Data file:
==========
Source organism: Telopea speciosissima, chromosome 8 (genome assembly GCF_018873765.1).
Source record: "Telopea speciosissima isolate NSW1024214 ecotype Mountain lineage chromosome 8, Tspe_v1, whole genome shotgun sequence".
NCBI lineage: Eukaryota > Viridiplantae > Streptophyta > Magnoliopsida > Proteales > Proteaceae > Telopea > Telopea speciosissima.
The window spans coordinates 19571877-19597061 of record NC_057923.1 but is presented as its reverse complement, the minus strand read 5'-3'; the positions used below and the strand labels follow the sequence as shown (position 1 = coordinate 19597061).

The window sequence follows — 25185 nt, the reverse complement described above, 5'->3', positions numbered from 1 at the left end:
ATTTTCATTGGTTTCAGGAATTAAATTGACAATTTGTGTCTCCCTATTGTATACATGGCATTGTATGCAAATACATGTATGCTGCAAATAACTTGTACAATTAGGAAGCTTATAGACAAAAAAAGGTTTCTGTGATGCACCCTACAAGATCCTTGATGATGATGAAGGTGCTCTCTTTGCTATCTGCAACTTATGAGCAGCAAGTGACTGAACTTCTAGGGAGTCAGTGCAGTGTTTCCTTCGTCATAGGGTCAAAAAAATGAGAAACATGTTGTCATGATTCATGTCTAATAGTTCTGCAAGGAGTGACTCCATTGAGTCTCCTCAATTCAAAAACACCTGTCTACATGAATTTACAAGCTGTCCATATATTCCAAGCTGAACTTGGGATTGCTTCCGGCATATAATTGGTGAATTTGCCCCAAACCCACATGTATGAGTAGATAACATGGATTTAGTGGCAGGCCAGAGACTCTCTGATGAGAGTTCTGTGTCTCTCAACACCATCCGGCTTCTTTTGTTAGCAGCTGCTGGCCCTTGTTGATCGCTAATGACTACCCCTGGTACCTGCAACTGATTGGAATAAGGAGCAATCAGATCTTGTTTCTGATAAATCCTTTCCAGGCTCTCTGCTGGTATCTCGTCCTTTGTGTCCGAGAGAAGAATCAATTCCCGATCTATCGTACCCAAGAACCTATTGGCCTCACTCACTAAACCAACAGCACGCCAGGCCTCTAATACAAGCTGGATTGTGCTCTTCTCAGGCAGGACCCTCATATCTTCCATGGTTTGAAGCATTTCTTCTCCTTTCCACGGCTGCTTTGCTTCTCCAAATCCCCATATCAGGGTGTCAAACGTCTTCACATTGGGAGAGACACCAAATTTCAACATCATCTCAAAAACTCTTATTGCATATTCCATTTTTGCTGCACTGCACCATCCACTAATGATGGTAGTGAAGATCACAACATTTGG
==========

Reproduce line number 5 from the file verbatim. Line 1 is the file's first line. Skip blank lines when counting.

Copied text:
The window sequence follows — 25185 nt, the reverse complement described above, 5'->3', positions numbered from 1 at the left end: